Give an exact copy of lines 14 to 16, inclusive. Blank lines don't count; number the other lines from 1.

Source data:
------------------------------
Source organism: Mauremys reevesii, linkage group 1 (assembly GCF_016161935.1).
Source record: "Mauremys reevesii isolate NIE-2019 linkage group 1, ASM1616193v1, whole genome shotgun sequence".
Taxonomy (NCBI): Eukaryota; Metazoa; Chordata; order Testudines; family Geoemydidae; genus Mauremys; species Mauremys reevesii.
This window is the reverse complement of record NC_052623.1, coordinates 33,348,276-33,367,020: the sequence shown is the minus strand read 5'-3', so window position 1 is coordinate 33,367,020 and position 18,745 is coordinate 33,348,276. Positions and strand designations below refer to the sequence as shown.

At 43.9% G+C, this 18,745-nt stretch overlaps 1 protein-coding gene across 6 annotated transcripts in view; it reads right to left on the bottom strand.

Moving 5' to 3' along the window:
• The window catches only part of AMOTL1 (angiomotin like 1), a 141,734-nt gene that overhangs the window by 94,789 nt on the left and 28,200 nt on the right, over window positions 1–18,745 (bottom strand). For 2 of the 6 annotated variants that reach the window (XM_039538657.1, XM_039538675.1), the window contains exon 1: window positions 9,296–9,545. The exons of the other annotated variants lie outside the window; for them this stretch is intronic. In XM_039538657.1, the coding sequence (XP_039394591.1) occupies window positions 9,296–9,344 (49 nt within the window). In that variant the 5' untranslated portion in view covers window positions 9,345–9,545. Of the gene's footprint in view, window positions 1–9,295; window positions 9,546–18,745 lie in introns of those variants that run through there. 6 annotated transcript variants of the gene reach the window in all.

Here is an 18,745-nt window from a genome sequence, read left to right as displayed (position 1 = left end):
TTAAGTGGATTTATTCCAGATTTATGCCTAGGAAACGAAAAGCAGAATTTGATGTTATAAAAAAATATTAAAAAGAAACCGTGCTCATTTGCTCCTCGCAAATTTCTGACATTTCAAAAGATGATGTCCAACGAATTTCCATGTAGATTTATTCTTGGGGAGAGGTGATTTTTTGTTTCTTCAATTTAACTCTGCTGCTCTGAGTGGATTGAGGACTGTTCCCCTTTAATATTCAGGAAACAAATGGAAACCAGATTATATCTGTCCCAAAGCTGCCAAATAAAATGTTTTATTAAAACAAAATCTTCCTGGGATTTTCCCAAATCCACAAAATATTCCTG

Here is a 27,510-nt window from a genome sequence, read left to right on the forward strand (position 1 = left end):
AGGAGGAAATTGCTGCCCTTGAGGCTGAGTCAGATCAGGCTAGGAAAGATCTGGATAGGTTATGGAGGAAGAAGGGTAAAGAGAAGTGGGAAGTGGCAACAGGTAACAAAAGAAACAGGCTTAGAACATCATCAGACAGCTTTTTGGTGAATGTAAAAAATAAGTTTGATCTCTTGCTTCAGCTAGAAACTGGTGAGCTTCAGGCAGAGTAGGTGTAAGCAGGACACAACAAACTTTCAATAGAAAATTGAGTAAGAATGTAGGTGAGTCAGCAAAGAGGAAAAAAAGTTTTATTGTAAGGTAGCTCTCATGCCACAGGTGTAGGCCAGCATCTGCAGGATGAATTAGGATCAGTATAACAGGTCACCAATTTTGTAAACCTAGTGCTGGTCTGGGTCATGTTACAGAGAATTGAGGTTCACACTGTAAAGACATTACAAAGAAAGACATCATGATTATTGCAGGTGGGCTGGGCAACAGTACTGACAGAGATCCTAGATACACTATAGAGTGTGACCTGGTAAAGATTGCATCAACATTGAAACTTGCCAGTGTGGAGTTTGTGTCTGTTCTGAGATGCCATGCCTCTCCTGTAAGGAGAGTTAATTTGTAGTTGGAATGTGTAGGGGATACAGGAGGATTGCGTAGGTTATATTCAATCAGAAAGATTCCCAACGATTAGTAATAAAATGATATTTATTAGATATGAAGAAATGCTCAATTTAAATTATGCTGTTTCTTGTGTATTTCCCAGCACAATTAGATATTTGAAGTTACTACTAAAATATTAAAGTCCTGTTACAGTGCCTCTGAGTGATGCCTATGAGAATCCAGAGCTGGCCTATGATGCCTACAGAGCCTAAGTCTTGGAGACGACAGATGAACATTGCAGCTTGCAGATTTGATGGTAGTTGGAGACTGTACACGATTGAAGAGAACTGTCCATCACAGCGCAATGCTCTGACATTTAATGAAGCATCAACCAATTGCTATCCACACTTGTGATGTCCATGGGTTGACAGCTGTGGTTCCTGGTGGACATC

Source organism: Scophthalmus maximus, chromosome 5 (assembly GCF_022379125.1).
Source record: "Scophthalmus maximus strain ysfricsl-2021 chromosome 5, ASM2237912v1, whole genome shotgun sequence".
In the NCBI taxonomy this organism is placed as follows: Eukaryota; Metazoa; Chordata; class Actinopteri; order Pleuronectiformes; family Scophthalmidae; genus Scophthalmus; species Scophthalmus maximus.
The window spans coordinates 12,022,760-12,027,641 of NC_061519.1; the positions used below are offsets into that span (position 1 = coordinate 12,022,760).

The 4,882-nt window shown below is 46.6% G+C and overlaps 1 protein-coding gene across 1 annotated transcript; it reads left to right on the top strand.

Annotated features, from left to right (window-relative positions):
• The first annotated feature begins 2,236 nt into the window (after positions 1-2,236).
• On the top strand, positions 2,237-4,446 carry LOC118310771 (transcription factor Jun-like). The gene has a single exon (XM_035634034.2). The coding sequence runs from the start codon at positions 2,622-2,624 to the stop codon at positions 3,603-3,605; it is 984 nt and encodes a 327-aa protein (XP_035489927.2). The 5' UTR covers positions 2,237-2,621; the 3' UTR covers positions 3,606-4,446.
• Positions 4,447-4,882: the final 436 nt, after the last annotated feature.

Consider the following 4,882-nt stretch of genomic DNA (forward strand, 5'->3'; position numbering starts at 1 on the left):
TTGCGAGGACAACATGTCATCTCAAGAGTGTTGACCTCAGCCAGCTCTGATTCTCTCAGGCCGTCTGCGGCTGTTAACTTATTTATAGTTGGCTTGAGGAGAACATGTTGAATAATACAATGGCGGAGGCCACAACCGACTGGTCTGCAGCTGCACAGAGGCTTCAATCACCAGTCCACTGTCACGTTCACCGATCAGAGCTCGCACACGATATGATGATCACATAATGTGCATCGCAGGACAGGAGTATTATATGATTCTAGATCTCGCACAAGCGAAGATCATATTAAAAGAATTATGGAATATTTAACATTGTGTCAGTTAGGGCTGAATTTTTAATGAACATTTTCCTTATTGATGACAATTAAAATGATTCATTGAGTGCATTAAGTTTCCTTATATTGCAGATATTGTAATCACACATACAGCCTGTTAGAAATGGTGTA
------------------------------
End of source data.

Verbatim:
In the NCBI taxonomy this organism is placed as follows: Eukaryota; Metazoa; Chordata; class Actinopteri; order Pleuronectiformes; family Scophthalmidae; genus Scophthalmus; species Scophthalmus maximus.
The window spans coordinates 12,022,760-12,027,641 of NC_061519.1; the positions used below are offsets into that span (position 1 = coordinate 12,022,760).

The 4,882-nt window shown below is 46.6% G+C and overlaps 1 protein-coding gene across 1 annotated transcript; it reads left to right on the top strand.